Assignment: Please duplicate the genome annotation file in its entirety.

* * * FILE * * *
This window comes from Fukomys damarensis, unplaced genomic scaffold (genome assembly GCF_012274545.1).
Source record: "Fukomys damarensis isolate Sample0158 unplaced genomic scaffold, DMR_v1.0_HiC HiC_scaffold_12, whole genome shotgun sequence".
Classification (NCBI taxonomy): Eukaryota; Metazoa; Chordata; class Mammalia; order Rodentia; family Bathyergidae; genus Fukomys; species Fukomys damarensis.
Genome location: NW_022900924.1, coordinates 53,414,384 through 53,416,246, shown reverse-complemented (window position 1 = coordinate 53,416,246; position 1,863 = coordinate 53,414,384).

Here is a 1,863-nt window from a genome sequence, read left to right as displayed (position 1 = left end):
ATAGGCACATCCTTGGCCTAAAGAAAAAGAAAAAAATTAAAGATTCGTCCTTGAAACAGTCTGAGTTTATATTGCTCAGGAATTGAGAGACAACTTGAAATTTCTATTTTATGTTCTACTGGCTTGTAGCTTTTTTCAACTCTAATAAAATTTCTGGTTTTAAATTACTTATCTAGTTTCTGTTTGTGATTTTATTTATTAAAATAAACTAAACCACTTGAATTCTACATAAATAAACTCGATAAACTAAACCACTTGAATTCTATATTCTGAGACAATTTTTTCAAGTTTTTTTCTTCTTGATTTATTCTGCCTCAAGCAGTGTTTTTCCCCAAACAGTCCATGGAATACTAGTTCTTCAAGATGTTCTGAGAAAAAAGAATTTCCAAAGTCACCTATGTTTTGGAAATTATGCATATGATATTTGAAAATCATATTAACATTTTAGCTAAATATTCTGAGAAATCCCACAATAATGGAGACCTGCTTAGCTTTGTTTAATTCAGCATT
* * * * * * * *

This window comes from Fukomys damarensis, unplaced genomic scaffold (genome assembly GCF_012274545.1).
Source record: "Fukomys damarensis isolate Sample0158 unplaced genomic scaffold, DMR_v1.0_HiC HiC_scaffold_12, whole genome shotgun sequence".
Classification (NCBI taxonomy): Eukaryota; Metazoa; Chordata; class Mammalia; order Rodentia; family Bathyergidae; genus Fukomys; species Fukomys damarensis.
Genome location: NW_022900924.1, coordinates 53,414,384 through 53,416,246, shown reverse-complemented (window position 1 = coordinate 53,416,246; position 1,863 = coordinate 53,414,384).

Here is a 1,863-nt window from a genome sequence, read left to right as displayed (position 1 = left end):
ATAGGCACATCCTTGGCCTAAAGAAAAAGAAAAAAATTAAAGATTCGTCCTTGAAACAGTCTGAGTTTATATTGCTCAGGAATTGAGAGACAACTTGAAATTTCTATTTTATGTTCTACTGGCTTGTAGCTTTTTTCAACTCTAATAAAATTTCTGGTTTTAAATTACTTATCTAGTTTCTGTTTGTGATTTTATTTATTAAAATAAACTAAACCACTTGAATTCTACATAAATAAACTCGATAAACTAAACCACTTGAATTCTATATTCTGAGACAATTTTTTCAAGTTTTTTTCTTCTTGATTTATTCTGCCTCAAGCAGTGTTTTTCCCCAAACAGTCCATGGAATACTAGTTCTTCAAGATGTTCTGAGAAAAAAGAATTTCCAAAGTCACCTATGTTTTGGAAATTATGCATATGATATTTGAAAATCATATTAACATTTTAGCTAAATATTCTGAGAAATCCCACAATAATGGAGACCTGCTTAGCTTTGTTTAATTCAGCATT